Amour (PG-13) (127 min.) — In previous films, Michael Haneke has shown a ruthless fascination with cruelties that people are capable of inflicting on one another. They are quietly imposed, like the video voyeur of Cache, or appalling as child abusers in The White Ribbon and the home invasion violence of Funny Games, a movie Haneke remade in English to share the nihilism with more viewers, convincing me he's as callous as those intruders are with victims.
It was therefore with trepidation that I approached Amour, Haneke's exploration of an aging husband and his physically deteriorating wife, essentially alone in their apartment. Regardless of five Academy Award nominations including best picture, director and actress, Amour seemed too close for any degree of comfort to experiences with my parents. And what would this seemingly heartless filmmaker do with such material?
In fact, Haneke is typically unflinching with Amour's story, denying any sentimentality or hope for an uplifting resolution. That the movie ends in death is obvious from the beginning, when policemen break down the door of the apartment and discover a withering corpse inside. Yet this is a movie of profound insight and compassion that, although muted, is more than I expected from Haneke. Amour is depressing only if you immediately dismiss it. To endure it — and yes, endure is an appropriate word — is to discover truths usually ignored in cinema.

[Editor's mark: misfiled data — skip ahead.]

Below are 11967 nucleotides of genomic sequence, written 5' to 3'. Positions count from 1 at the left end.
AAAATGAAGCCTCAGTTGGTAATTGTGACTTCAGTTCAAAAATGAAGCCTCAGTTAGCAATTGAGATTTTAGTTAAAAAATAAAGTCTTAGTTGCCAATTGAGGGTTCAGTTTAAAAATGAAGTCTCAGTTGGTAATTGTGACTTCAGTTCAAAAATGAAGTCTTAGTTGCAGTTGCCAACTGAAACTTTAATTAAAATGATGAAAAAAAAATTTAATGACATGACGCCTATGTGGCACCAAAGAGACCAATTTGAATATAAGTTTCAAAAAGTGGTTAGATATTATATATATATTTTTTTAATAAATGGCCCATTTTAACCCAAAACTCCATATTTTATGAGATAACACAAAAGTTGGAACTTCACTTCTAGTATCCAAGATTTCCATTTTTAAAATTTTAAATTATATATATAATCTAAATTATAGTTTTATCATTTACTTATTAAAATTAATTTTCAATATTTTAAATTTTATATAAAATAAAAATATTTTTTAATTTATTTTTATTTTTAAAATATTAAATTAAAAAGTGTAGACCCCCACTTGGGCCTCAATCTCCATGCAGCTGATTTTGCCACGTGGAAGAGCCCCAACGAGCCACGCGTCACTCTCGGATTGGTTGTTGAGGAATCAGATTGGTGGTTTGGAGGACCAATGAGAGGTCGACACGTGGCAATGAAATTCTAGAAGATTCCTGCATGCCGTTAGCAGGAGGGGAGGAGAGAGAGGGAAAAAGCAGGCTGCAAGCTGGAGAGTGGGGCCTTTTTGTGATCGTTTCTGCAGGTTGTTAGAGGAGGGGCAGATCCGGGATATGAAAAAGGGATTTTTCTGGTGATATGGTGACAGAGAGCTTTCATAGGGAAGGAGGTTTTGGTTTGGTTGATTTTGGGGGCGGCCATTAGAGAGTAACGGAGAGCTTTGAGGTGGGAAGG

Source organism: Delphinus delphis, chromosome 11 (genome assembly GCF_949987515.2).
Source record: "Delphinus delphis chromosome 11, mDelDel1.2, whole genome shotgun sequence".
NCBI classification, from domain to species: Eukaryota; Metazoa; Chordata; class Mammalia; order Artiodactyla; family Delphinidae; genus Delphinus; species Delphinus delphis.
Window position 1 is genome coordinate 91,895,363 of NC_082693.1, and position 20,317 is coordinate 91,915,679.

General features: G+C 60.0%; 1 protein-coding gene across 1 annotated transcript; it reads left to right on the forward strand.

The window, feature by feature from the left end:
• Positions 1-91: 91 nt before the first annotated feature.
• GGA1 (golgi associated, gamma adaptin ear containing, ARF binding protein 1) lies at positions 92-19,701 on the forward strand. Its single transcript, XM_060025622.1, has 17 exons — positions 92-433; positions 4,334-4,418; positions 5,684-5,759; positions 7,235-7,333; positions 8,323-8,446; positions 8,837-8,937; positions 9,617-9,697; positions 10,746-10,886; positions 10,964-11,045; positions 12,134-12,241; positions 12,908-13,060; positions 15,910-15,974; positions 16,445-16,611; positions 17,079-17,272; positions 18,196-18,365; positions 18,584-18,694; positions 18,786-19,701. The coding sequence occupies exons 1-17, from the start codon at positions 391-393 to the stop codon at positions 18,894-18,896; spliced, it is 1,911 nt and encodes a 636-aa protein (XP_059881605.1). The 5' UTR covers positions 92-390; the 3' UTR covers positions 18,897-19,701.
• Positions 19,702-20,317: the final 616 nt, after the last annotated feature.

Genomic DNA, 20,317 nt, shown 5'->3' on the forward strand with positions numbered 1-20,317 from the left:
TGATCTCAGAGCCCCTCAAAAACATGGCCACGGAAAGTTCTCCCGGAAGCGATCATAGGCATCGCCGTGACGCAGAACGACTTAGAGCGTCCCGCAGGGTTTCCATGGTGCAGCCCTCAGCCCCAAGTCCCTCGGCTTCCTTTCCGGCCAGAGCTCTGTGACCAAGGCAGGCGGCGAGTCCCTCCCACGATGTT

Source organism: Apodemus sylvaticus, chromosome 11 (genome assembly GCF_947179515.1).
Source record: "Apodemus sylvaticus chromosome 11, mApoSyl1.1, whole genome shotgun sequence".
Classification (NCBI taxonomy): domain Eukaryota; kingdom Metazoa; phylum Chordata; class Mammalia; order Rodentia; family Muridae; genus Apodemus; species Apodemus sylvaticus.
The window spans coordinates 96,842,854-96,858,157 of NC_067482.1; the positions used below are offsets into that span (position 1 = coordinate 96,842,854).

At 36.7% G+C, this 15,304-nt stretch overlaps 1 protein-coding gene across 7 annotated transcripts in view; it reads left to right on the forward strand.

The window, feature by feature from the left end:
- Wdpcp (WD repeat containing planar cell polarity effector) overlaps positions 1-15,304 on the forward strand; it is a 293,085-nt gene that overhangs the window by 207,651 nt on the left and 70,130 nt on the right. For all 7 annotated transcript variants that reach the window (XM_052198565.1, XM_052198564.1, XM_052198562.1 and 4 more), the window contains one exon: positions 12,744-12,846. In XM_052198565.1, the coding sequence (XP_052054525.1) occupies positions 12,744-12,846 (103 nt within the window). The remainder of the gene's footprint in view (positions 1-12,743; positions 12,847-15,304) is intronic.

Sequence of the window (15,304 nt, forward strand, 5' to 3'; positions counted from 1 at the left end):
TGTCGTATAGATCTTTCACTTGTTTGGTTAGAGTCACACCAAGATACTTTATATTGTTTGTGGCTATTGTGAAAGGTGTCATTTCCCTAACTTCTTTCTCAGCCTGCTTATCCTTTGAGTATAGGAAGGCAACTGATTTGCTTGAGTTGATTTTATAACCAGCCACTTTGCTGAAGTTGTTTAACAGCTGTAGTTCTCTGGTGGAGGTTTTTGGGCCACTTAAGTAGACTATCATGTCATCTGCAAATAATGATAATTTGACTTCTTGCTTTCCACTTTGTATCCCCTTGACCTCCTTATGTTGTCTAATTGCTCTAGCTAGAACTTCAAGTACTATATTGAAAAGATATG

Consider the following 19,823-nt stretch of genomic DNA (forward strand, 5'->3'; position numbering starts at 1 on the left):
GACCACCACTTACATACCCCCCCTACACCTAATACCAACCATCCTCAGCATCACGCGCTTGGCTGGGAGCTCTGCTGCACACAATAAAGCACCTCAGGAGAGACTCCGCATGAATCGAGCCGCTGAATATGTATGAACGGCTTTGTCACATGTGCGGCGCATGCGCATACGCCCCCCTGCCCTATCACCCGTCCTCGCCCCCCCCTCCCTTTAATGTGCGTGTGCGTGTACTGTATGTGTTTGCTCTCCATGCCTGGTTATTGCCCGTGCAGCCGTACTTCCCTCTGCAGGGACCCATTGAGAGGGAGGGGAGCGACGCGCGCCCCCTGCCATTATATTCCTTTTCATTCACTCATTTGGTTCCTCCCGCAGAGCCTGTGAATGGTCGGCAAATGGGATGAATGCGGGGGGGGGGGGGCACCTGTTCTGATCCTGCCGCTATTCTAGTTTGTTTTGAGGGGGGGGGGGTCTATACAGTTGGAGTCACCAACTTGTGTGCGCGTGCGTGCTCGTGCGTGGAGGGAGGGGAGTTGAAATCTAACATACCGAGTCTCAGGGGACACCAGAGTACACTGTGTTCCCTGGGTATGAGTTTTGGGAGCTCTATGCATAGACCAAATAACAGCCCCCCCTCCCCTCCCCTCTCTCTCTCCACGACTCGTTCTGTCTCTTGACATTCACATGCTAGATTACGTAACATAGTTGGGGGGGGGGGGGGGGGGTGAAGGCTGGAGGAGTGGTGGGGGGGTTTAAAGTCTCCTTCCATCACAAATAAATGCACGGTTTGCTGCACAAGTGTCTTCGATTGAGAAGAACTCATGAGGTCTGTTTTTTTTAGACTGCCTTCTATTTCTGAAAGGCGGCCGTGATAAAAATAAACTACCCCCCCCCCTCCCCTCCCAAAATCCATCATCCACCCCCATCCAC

We meet Georges (Jean-Louis Trintignant) and Anne (Emmanuelle Riva) in her final evening of lucidity, a cultured couple attending a piano concert. That night Anne has trouble sleeping. The next morning she has trouble responding to Georges' conversation, the result of a stroke. After hospitalization she returns home, her speech and mobility paralyzed. Anne will never leave the apartment alive again.
Georges is a considerate husband, caring for her needs as long as he's able and open to outside assistance when necessary. Yet something in their interactions suggests Georges hasn't always been a model husband. Perhaps caring now is an apology for then. Haneke's screenplay doesn't serve up anything easily, but clues are subtly provided, in reminiscences, hallucinations and the mildly impatient attitude of the couple's daughter (Isabelle Huppert).
Amour proceeds at a funereal pace, with Anne's condition worsening and Georges' emotional endurance fading. This is a movie almost too painful to watch at times, yet so masterfully composed and acted — Riva absolutely deserves her Oscar nomination, while Trintignant was robbed — that it's impossible to turn away. Nothing about the title is ironic as I feared from Haneke; Amour is a somber, affecting exhibition of "love" in its most challenged state, after hope evaporates and nothing remains except memories.
Only in Amour's final minutes does anything shocking and perplexing occur that approaches Haneke's earlier works. The filmmaker's newfound sense of mercy still may be interpreted as cruel. As usual, Haneke doesn't care what viewers think, only that they feel something. With Amour, it's the rare feeling of watching a masterpiece unfold.
Shown with English subtitles. Opens Friday at Baywalk 20 in St. Petersburg. Amour will be shown this weekend at Citrus Park 20 and Veterans 24 in Tampa, and Regency 20 in Brandon as part of the Academy Awards Showcase series. A